The fact that the district chose to hold the ceremony (which included school-endorsed Christian prayers) in a clearly Christian place of worship in the presence of religious iconography, including, among other things, a cross on the podium and eight stained glass windows depicting Christian imagery, only further created a likelihood that observers would perceive the district as endorsing a particular set of religious beliefs. There has been no showing that the chapel was the only available venue for the graduation ceremony, and in view of the overall circumstances of the event, there can be no doubt that the setting in which the ceremony occurred conveyed a message of religious endorsement and created a likelihood that the school-aged children would perceive a link between church and state.
What about the wink-wink-nudge-nudge “student-initiated” prayers in the future? Hendricks said the policy may be legal in theory, but perhaps not so in practice because of all the winking. He allowed both sides a couple of months to settle their differences on their own. If there was evidence the District was still pushing religion on students after all of that, the AHA was free to sue again.
Nothing appears to have changed, and the AHA is suing again.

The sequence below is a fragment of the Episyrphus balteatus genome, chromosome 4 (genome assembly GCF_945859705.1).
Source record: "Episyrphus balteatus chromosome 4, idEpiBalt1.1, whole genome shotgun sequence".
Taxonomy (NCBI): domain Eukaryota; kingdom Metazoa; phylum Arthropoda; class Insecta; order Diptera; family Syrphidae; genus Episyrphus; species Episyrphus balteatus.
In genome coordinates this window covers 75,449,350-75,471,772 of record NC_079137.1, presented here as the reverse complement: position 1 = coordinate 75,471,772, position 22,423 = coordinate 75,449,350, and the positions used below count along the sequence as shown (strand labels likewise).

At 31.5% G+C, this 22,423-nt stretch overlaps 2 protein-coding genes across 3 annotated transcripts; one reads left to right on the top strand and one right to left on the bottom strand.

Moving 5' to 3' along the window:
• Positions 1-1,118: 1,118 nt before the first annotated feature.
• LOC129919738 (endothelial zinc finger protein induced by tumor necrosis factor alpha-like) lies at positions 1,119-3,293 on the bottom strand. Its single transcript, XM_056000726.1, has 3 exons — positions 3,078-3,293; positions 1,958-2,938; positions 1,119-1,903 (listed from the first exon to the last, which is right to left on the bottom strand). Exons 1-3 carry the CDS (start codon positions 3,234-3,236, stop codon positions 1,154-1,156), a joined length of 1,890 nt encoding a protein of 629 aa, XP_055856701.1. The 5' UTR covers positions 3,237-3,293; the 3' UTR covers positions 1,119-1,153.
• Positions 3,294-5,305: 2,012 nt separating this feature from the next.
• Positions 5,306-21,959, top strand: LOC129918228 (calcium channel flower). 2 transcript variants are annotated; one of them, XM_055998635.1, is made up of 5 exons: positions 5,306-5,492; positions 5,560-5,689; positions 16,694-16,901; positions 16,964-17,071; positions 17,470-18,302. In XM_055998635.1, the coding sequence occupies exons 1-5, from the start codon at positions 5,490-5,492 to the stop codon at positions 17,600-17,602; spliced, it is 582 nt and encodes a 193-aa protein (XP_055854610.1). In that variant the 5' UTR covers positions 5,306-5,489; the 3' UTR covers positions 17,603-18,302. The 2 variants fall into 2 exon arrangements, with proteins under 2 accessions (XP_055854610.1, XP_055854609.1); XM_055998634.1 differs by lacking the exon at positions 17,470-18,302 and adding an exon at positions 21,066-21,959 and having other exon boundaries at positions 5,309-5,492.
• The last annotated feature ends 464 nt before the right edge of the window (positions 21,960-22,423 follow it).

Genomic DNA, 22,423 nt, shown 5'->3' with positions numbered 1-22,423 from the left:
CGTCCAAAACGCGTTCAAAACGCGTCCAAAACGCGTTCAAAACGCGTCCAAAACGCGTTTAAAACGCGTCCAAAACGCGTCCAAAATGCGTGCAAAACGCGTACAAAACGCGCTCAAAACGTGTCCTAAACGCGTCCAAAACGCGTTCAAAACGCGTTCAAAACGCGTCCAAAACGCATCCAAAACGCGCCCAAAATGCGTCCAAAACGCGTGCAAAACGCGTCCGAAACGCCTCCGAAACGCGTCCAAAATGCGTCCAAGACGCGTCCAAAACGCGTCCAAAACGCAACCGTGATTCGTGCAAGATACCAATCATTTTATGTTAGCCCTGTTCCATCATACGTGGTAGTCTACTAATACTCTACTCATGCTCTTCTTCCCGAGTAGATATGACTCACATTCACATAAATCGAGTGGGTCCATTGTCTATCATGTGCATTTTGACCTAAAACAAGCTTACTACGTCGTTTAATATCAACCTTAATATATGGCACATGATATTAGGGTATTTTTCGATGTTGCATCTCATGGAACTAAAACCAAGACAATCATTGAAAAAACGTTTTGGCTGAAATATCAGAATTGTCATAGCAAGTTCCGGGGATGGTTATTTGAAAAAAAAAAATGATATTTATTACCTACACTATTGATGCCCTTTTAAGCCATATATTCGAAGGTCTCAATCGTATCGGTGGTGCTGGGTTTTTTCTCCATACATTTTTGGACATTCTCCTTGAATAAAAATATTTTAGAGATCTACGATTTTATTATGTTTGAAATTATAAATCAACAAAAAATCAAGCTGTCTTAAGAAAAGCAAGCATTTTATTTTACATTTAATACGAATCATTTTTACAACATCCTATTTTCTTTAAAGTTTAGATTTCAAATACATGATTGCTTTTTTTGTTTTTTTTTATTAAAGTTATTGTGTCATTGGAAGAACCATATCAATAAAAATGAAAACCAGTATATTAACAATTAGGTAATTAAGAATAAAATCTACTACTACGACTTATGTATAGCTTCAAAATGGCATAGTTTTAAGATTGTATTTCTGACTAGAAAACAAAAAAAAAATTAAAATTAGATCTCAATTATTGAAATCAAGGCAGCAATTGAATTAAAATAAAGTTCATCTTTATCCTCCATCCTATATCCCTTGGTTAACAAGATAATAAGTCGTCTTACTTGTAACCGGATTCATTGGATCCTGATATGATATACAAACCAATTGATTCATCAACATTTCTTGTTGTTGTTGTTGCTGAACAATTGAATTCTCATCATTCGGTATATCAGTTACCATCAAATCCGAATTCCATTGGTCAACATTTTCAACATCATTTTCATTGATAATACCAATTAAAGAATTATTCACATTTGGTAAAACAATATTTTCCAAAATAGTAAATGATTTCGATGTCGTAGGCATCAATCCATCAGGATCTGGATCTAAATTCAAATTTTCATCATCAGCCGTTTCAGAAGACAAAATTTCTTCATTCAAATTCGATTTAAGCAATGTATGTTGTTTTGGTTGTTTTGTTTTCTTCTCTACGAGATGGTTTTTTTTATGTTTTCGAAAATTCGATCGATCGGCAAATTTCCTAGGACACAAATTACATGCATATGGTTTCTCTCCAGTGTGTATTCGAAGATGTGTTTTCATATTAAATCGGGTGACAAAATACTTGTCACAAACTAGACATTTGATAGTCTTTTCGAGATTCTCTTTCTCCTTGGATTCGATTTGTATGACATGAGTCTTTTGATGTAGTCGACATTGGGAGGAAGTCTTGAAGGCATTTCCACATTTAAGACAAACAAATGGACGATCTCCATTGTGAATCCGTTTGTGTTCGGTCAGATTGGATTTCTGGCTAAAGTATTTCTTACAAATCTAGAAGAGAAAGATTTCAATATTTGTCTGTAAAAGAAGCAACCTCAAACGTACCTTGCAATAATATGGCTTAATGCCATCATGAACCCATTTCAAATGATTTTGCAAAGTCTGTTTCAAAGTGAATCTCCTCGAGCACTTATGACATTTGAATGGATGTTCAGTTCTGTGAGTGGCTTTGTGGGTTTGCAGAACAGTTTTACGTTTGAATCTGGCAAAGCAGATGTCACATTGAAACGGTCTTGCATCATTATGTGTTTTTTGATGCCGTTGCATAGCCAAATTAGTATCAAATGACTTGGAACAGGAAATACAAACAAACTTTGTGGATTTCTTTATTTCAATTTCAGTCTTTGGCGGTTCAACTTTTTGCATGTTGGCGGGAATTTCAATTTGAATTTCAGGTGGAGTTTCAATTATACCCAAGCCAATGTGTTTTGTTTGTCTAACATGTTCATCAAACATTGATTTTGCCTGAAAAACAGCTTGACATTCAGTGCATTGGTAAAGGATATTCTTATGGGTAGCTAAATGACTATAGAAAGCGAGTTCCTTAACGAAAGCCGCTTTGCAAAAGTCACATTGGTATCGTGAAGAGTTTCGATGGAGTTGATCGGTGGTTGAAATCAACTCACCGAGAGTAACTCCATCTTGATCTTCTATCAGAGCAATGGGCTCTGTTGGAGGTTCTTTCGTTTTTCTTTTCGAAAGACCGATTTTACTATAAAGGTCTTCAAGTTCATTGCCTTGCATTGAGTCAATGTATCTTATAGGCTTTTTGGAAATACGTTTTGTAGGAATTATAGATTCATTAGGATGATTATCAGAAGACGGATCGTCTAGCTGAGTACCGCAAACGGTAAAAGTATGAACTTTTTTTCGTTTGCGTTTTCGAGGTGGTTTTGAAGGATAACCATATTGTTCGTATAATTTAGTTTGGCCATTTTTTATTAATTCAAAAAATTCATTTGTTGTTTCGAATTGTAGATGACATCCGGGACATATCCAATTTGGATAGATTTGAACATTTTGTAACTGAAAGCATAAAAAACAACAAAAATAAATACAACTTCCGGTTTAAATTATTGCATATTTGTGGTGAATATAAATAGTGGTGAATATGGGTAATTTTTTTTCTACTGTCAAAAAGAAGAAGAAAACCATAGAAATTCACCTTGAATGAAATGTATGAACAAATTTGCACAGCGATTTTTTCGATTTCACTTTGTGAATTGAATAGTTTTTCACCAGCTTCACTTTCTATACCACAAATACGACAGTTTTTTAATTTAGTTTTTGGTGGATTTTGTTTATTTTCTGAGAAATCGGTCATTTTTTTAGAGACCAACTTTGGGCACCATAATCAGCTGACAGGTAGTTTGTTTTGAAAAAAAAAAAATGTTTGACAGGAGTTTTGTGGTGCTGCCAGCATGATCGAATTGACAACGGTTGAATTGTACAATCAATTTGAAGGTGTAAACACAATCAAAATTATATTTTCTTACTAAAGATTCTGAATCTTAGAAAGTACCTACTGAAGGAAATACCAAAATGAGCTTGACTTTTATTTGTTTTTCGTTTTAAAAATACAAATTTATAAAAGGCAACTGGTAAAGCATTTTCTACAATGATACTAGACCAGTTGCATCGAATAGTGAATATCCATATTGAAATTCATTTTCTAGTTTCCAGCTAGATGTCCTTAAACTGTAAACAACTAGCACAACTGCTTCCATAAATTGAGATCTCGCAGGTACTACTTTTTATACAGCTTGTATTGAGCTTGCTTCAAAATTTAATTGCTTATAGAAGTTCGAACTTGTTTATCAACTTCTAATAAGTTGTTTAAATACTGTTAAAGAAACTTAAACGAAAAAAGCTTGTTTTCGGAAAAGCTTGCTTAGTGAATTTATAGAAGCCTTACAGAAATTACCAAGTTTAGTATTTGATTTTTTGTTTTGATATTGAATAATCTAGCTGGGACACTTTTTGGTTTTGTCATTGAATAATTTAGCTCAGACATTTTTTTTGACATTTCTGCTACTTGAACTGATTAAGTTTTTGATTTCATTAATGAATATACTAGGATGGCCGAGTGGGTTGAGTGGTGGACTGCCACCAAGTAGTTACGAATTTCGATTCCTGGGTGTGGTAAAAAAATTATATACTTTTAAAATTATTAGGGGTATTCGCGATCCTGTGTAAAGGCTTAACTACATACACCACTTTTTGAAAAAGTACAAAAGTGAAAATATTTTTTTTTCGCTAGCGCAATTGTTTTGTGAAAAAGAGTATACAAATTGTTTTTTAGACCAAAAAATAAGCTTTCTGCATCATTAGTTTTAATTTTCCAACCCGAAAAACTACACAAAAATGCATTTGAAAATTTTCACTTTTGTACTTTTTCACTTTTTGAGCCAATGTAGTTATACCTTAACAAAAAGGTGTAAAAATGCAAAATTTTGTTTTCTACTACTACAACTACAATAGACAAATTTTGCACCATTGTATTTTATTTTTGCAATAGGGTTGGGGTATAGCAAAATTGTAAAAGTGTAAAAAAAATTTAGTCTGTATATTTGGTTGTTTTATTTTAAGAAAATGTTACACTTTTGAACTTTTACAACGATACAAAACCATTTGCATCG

In the memorandum filed today, the AHA provided overwhelming evidence (supported by over 70 exhibits) showing that the district is continuing to subject captive student audiences to graduation prayers, contravening Supreme Court precedent, and even violating the terms of the 2015 injunction by using religious language in written programs, encouraging students to pray, and asking audiences to stand for explicitly Christian prayers. “The school district has demonstrated it is either unable or unwilling to respect the constitutional rights of religious minorities, requiring serious court intervention,” [attorney Monica] Miller stressed.
My favorite may be that, while some schools replaced “Invocation” with “Opening Remarks” in their graduation programs, they still had “a separate, redundant ‘welcome.'” Why have two “welcomes” unless one of them was always meant to be a prayer?
It’s absurd that this District continues getting away with this even after being reprimanded in an earlier lawsuit. They won’t learn unless a judge rules definitively in the AHA’s favor.
(Image via Shutterstock. Large portions of this article were published earlier)